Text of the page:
Thursday, May 31, 2012


Equally Shared Parenting. Half the Work. All the Fun. For fathers and mothers who have made a conscious decision to share equally in the raising of their children, household chores, breadwinning, and time for recreation.
Unless your spouse has Aspergers Syndrome. Then you feel blessed just to have a second parent in your home who has a job. Or may be looking for a job. Or may be planning on looking for one in the near future.
Shared housekeeping? I have actually read about Aspies who have OCD to the point that their homes are immaculate. My hubby suffers not from that malady. Horders syndrome perhaps, but definitely not obsessive, compulsive neatness.
Shared parenting? By the time Steve finishes ranting and raving about a specific child, they're applying for adoption to another family. I spend a lot of time mediating.
When I was a kid the term ESP stood for extrasensory perception. A sixth sense. As in ‘I see dead people’. I have never met nor read about an Aspie with perception or communication outside of normal sensory capabilities such as in telepathy or clairvoyance. Quite the opposite, actually. Aspies tend to have obvious lacks of perception and communication.
In all honesty, most of the time I enjoy the setup in our family. I get to spend a huge amount of time with our kids, both together and one on one. Most parenting issues my hubby doesn’t want to deal with, so it’s “whatever you want, dear” from him. Big issues such as skydiving lessons or ultimate fighting lessons for our fifteen year old, or backpacking across the Middle East by our twelve year old I will try to sit Steve down to get his thoughts and opinions on.
Otherwise I just set up the schedules, make arrangements for transportation and procure equipment and physicals, and try to leave enough funds in the bank for food and gas.
I do have to admit that the concept of shared parenting is intriguing to me. If I had my druthers I would hire a housekeeper like Alice in the Brady Bunch to clean, bake and keep up on the laundry. But the money I save by doing those things myself is going into our retirement funds, so we get to play sooner.
Unless Steve wishes to remain working as he is. He mostly seems to enjoy it. Or he might go into teaching more classes and quit the aerospace field. For now he’s happy with status quo.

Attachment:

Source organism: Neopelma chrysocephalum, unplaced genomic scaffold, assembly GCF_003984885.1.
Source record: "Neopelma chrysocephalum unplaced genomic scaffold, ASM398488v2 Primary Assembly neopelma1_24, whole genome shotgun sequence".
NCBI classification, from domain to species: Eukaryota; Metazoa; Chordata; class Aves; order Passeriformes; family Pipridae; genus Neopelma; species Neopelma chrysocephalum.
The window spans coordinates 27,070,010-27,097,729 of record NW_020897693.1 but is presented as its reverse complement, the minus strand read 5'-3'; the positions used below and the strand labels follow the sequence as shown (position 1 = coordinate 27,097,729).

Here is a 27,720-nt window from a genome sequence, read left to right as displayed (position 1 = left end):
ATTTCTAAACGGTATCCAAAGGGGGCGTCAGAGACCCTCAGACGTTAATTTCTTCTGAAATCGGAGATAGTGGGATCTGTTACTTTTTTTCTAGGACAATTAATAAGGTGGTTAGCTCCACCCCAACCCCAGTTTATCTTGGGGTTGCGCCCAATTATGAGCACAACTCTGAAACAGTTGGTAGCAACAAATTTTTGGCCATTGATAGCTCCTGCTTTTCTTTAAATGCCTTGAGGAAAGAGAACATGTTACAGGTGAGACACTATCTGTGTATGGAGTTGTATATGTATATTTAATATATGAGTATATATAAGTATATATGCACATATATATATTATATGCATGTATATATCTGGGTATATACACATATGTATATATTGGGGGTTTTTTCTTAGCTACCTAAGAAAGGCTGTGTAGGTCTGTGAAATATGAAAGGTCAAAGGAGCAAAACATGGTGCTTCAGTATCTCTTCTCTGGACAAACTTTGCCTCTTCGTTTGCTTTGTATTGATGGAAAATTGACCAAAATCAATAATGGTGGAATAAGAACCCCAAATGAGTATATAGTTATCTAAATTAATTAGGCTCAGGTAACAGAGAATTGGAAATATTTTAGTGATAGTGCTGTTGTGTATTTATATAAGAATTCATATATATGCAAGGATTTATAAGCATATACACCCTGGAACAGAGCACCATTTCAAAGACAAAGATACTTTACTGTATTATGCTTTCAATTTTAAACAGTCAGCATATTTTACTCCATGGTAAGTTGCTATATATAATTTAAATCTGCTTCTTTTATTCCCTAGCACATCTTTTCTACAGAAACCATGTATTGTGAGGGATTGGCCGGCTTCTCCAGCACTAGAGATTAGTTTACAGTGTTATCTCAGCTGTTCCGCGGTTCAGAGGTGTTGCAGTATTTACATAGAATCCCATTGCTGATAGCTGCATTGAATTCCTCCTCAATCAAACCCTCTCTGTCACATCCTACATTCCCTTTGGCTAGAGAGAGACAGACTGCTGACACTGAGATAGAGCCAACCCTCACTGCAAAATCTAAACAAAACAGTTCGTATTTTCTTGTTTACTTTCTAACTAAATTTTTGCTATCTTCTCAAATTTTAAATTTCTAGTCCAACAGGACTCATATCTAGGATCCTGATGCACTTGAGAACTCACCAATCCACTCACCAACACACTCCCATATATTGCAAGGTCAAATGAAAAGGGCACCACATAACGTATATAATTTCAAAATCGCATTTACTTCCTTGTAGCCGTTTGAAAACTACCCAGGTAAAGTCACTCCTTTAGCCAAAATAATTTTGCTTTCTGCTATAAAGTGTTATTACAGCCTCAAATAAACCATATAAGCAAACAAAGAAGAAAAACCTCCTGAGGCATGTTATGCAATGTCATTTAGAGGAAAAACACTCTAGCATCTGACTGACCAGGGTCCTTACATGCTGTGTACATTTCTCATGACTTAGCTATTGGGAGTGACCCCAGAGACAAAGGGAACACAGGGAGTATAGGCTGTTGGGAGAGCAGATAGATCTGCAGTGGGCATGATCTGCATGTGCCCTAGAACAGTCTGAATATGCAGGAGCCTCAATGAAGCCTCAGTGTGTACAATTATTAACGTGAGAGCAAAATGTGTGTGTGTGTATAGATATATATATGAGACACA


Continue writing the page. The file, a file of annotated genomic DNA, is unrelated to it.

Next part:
You know, with all of the new marriage laws being enacted, perhaps I just need to get myself a wife since I already have a husband. Then I’d have one of each.
That thought makes me laugh! As does the idea that we could all stand together in matching shoes long enough to have a photo taken...


  1. Hi,
    Being an Aspie, has to do with a difference of communication, it does not determine a person’s personality or intellect. I wish people would stop blaming their relationship problems on Aspergers. I have Aspergers, I have a fulltime job, a great career, I bring in most of the family’s income, I raise my children, I set up their schedules, guide them through homework and projects, make arrangements for physicals and other appointments, and try to leave enough funds in the bank for food, gas, extracurriculars and wonderful outings or trips. Knowledge, creativity, love and laughter are what guide my family. I am an Aspie and the people in my life have learned to speak my language as I have learned to speak theirs. Working together, we have found a way to communicate with each other and to work with each others strengths. I have a mixed NT and Aspie family and I wouldn’t have it any other way. There are many Aspies out there who are amazing parents and amazing spouses or partners. Just as there are many NTs out there who are amazing parents and amazing spouses or partners.

    1. absolutely! hopefully you've read "Go Ahead & Stare" ( in which i point out the fact that no two people are exactly alike, nt or aspie - i also hope you don't think that this blog is intended to 'blame' relationship problems on AS - quite the opposite...

      as an nt i, and many others, find it helpful and supportive to know that there are others in our world populace that share similar feelings and frustrations in our relationships that involve those with aspergers - as an aspie you yourself will never truly understand a day in the life of an nt until you've walked in our shoes - which, as an aspie, you can't do - nor vice versa...

      thanks for sharing!